EU budget fights can be counted on to stir up anti-Brussels sentiment in Britain. Cameron fought hard in 2013 to win a 3 percent cut in the EU budget — which he then touted back in the U.K. as a political victory against Brussels.
As part of this review, EU officials say the Commission and Parliament plan to ask for a €20 billion increase to the budget over its remaining three years, but they are not slated to make that announcement until July, after the referendum. Also in July, the budgets committee will present a report to the Commission on its needs. The Commission will then offer a counterproposal in the autumn.
Matching Cameron’s deal
A proposal for new EU guidelines on labor rules across the Union was supposed to have been introduced by Employment Commissioner Marianne Thyssen in December 2015, but was postponed while EU leaders debated measures on welfare benefits as part of the U.K. deal.
According to a Commission spokesperson, certain elements of the so-called labor mobility package, which includes rules on social security benefits, will still be kept on hold until after the referendum. As for other measures in the package not related to the U.K. deal, the spokesperson said the Commission “reserves its possibility to come forward with such proposals as soon as they are ready.”
But on this measure, too, EU parliamentarians are complaining about the implications of the delay, even as they acknowledge the reasoning behind it.
“I understand timing in politics is key, even though I’m eagerly waiting for the labor mobility package because there hasn’t been much legislative work,” said Danish MEP Ulla Tørnæs, from the ALDE group.
Measures in the package related to social security will have to be brought into line with the terms of the U.K. deal reached last week, which include new restrictions on payments to EU migrants and their children living abroad.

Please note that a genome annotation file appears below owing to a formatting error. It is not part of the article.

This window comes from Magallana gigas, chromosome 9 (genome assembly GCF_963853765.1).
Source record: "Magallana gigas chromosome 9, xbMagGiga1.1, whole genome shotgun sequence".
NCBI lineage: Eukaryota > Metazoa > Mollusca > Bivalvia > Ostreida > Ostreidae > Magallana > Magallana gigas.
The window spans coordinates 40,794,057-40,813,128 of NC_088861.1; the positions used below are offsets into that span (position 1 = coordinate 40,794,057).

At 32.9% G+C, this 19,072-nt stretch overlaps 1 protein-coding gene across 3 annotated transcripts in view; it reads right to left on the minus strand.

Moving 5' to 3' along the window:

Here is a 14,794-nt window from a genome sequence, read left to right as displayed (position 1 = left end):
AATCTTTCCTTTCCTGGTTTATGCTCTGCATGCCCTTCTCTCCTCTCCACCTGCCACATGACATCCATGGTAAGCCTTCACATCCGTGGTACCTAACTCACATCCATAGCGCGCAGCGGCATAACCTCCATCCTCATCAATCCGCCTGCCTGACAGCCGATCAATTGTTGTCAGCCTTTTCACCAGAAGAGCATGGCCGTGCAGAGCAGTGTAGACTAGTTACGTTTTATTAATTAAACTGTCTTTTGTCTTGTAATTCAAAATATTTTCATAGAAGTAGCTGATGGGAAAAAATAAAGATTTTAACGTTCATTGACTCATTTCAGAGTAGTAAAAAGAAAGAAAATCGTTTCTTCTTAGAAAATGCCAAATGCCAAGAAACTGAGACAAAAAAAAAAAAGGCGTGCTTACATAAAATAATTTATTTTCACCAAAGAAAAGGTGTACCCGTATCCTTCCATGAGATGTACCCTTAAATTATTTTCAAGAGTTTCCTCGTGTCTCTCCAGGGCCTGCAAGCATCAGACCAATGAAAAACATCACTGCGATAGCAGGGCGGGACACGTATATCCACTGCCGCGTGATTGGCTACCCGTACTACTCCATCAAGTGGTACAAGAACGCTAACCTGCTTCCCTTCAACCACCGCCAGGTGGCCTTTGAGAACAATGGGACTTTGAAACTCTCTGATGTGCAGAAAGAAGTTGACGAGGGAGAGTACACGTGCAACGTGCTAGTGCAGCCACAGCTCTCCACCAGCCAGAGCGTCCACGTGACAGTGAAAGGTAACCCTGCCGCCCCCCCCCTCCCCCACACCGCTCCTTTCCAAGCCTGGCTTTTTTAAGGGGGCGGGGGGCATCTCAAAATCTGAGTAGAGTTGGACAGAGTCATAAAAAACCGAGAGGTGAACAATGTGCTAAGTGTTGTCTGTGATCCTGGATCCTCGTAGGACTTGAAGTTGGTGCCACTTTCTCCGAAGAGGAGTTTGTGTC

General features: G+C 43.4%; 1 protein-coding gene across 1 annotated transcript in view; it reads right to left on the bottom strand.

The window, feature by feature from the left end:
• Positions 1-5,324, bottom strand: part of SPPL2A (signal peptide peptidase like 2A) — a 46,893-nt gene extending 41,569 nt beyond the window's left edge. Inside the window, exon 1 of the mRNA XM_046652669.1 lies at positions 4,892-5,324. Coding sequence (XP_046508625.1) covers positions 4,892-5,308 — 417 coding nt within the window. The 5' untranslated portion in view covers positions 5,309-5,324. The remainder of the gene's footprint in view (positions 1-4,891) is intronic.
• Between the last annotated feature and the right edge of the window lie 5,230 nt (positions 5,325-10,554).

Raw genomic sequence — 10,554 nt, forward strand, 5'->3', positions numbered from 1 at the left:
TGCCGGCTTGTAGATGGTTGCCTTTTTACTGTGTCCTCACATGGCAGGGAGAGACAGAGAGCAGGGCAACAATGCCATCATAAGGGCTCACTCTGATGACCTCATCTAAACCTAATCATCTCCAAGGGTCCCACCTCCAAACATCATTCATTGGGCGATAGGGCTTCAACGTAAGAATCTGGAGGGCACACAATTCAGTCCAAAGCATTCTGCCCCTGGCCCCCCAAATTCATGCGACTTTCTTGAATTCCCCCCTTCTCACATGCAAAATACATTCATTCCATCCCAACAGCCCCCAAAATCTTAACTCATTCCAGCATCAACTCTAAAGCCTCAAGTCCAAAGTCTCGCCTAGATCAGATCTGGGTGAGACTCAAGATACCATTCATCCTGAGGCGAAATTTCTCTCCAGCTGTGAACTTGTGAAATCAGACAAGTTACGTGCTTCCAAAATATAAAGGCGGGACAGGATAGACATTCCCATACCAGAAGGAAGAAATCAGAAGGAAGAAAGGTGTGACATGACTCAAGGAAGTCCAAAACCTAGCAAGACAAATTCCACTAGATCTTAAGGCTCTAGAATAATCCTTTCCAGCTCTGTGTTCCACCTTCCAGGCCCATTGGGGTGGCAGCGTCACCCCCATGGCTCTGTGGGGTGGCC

On some measures, the EU is under pressure to speed up, rather than slow down. Cameron made a focus on competitiveness one of his key renegotiation demands, and the Commission has in recent months already worked to accommodate it with proposals to cut regulatory red tape and improve rules for capital markets.
That effort is now continuing. Sources said the U.K.’s ambassador to the EU, Ivan Rogers, has been putting pressure on leaders to finish trade deals like the EU-Canada trade agreement and to make progress on the EU-U.S. Transatlantic Trade and Investment Partnership before the referendum — to show that the EU works.
“Part of their ask is that you use the trade power that you’ve been given,” said Emma McClarkin, a Conservative MEP on the international trade committee. “David Cameron is for making sure we deliver Canada as quickly as possible. It’s been a bit slow.”
Off the agenda altogether
Another topic that’s been put on the back burner is the EU’s accession to the European Convention of Human Rights, an international treaty on human rights that includes several European countries but not the EU as a whole.
The process of signing up to the Convention has been contentious in the U.K., where conservatives say its European Court of Human Rights would infringe on the sovereignty of the British legal system.
The court, which rules on complaints from individuals or countries alleging violations of the treaty, has previously held against the U.K. on such questions as banning voting rights for prisoners and the ability to deport non-EU criminals with family members living in Britain.
Cameron has pledged to make sure the U.K. is exempt from the court’s rulings, so re-examining the issue has been pushed off the EU agenda for now. A Commission spokesperson said the EU was currently in a “period of reflection” over how to proceed with the accession.
But some in the Parliament’s committee on human rights are eager to see the issue debated.
“The agreement has to be negotiated again,” said Cristian Preda, a Romanian MEP on the committee. “The accession of the EU to the Convention was seen from the very beginning as a very long process.”